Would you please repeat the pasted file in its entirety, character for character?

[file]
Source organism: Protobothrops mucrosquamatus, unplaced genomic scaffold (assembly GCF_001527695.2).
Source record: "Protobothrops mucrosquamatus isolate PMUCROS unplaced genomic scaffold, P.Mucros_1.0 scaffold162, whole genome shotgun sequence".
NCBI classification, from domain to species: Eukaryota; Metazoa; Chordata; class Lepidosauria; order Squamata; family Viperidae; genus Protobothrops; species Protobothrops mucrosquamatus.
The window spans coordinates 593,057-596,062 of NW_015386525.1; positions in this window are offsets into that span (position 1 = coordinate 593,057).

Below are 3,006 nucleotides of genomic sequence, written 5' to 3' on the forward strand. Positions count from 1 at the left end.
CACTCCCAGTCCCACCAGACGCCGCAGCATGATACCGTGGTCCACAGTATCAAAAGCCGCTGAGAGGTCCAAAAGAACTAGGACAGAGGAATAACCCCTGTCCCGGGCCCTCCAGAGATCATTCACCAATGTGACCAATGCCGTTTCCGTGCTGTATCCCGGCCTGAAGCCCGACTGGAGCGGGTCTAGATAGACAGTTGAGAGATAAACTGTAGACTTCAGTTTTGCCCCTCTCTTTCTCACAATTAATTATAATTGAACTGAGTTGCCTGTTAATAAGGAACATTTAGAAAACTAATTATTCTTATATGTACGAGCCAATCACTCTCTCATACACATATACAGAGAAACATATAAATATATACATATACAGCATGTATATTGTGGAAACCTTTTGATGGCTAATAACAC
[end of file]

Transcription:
Source organism: Protobothrops mucrosquamatus, unplaced genomic scaffold (assembly GCF_001527695.2).
Source record: "Protobothrops mucrosquamatus isolate PMUCROS unplaced genomic scaffold, P.Mucros_1.0 scaffold162, whole genome shotgun sequence".
NCBI classification, from domain to species: Eukaryota; Metazoa; Chordata; class Lepidosauria; order Squamata; family Viperidae; genus Protobothrops; species Protobothrops mucrosquamatus.
The window spans coordinates 593,057-596,062 of NW_015386525.1; positions in this window are offsets into that span (position 1 = coordinate 593,057).

Below are 3,006 nucleotides of genomic sequence, written 5' to 3' on the forward strand. Positions count from 1 at the left end.
CACTCCCAGTCCCACCAGACGCCGCAGCATGATACCGTGGTCCACAGTATCAAAAGCCGCTGAGAGGTCCAAAAGAACTAGGACAGAGGAATAACCCCTGTCCCGGGCCCTCCAGAGATCATTCACCAATGTGACCAATGCCGTTTCCGTGCTGTATCCCGGCCTGAAGCCCGACTGGAGCGGGTCTAGATAGACAGTTGAGAGATAAACTGTAGACTTCAGTTTTGCCCCTCTCTTTCTCACAATTAATTATAATTGAACTGAGTTGCCTGTTAATAAGGAACATTTAGAAAACTAATTATTCTTATATGTACGAGCCAATCACTCTCTCATACACATATACAGAGAAACATATAAATATATACATATACAGCATGTATATTGTGGAAACCTTTTGATGGCTAATAACAC